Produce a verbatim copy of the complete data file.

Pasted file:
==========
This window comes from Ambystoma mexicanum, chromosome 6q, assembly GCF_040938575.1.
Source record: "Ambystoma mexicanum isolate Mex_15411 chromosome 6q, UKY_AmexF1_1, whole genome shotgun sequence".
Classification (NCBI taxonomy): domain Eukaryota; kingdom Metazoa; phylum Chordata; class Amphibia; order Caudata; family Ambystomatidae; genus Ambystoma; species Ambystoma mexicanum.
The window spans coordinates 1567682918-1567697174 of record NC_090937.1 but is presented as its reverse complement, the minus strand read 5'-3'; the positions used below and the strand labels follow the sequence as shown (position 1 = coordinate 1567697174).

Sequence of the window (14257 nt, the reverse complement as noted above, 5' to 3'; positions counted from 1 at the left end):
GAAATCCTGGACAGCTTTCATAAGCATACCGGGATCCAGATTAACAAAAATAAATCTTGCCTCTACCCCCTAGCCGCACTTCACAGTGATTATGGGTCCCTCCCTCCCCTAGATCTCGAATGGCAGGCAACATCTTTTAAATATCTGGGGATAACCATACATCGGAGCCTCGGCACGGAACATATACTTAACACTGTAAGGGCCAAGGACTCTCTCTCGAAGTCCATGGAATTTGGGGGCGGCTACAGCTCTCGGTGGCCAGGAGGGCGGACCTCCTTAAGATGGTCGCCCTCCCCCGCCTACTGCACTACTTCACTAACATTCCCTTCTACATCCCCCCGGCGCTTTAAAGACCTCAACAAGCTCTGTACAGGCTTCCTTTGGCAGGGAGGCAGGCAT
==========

This window comes from Ambystoma mexicanum, chromosome 6q, assembly GCF_040938575.1.
Source record: "Ambystoma mexicanum isolate Mex_15411 chromosome 6q, UKY_AmexF1_1, whole genome shotgun sequence".
Classification (NCBI taxonomy): domain Eukaryota; kingdom Metazoa; phylum Chordata; class Amphibia; order Caudata; family Ambystomatidae; genus Ambystoma; species Ambystoma mexicanum.
The window spans coordinates 1567682918-1567697174 of record NC_090937.1 but is presented as its reverse complement, the minus strand read 5'-3'; the positions used below and the strand labels follow the sequence as shown (position 1 = coordinate 1567697174).

Sequence of the window (14257 nt, the reverse complement as noted above, 5' to 3'; positions counted from 1 at the left end):
GAAATCCTGGACAGCTTTCATAAGCATACCGGGATCCAGATTAACAAAAATAAATCTTGCCTCTACCCCCTAGCCGCACTTCACAGTGATTATGGGTCCCTCCCTCCCCTAGATCTCGAATGGCAGGCAACATCTTTTAAATATCTGGGGATAACCATACATCGGAGCCTCGGCACGGAACATATACTTAACACTGTAAGGGCCAAGGACTCTCTCTCGAAGTCCATGGAATTTGGGGGCGGCTACAGCTCTCGGTGGCCAGGAGGGCGGACCTCCTTAAGATGGTCGCCCTCCCCCGCCTACTGCACTACTTCACTAACATTCCCTTCTACATCCCCCCGGCGCTTTAAAGACCTCAACAAGCTCTGTACAGGCTTCCTTTGGCAGGGAGGCAGGCAT